Foreign Nationals Get Free Rein at U.S. Nuclear Lab
A year after an 82-year-old nun made headlines for breaking into the government’s key bomb-grade uranium storage facility a federal audit says security was compromised at a nearby nuclear weapons lab when thousands of foreign nationals from communist and Middle Eastern countries were granted “unaccompanied access.”
Both facilities—Y-2 National Security Complex and the Oak Ridge National Laboratory (ORNL)—store dangerous materials, are run by the U.S. government and are located in Oak Ridge Tennessee. Security became a huge issue last August when the Catholic nun, a renowned antinuclear activist, and two other seniors somehow managed to evade what the government calls the “most stringent security in the world” to penetrate the Y-2 plant, which the feds claim is the “Fort Knox of Uranium.”
Unbelievably, the nun and her pals made their way in with flashlights and bolt cutters and went undetected by security for two hours. Once inside, the trio of protestors splashed blood around the nuclear complex and hung banners outside its walls. Incredibly, the facility has a sophisticated $500 million security system that includes high-tech cameras and sensors. There is also a substantial staff of guards and the property is surrounded by huge security towers and special fences.
Though as a nation we may still be reeling from the shock of that major security breach, now comes news of equally disturbing violations at the nearby ORNL. It’s a sprawling 58-square-mile facility where all sorts of scientific and energy research is conducted and it houses uranium and other nuclear materials. Thousands of people work there and, like the Y-2 complex, it’s located dangerously close to a major city, Knoxville.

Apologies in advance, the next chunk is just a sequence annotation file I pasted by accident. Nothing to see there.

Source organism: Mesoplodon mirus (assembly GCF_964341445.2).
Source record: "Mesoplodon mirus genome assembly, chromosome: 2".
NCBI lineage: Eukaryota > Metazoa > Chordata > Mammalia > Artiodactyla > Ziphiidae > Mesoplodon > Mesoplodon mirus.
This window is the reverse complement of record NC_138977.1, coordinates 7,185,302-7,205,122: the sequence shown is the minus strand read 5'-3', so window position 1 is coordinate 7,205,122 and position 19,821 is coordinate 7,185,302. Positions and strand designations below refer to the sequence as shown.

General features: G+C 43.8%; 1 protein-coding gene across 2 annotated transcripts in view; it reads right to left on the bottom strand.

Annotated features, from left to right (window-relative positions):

Each year, under a special government program, the lab hosts thousands of foreign nationals who come to research, collaborate and access scientific information. The nationals come from all over the world, including China, Pakistan and Egypt. They are supposed to be vetted through “counterintelligence consultations” and a Foreign Access Central Tracking System is supposed to monitor them. Inside the nuclear weapons facility the foreigners are supposed to be accompanied at all times to prevent any security breaches.
It turns out that they are not, according to an internal investigation conducted by the Department of Energy Inspector General, which says the foreign exchange program can be beneficial but “may also create certain security risks.” This is especially true because the program was “revised to streamline requirements in order to “expedite foreign nationals’ access” to the laboratories, the IG writes in its report.
Once in the facility, “agreements and individual security plans” were not followed because hosts didn’t always “maintain accountability of foreign nationals as required,” the report says. There is “no assurance that hosts appropriately monitored foreign nationals’ activities as required.” This is downright insane! After 9/11 all of the nation’s nuclear weapons sites were ordered to increase security to defend against the possibility of a terrorist attack.
Instead, we have seen quite the opposite. Just a few months ago, at a separate federally-owned nuclear lab in New Mexico, two employees pleaded guilty to criminal charges for passing classified weapons data to a foreign government that’s hostile to the U.S. The scheme took place at Los Alamos National Laboratory, which has a long and sordid history of grave security breaches that date back to the late 90s.
In 1999 a Chinese communist scientist (Wen Ho Lee) stole nuclear secrets from the facility but was not prosecuted by the Clinton Justice Department because then Attorney General Janet Reno claimed the accusations were racist. Judicial Watch represented the whistleblower, Notra Trulock, responsible for launching an investigation into Lee’s actions. Trulok was the Energy Department’s intelligence operations chief and Clinton administration officials defamed him by accusing him of being a racist in order to cover up Lee’s repeated security violations.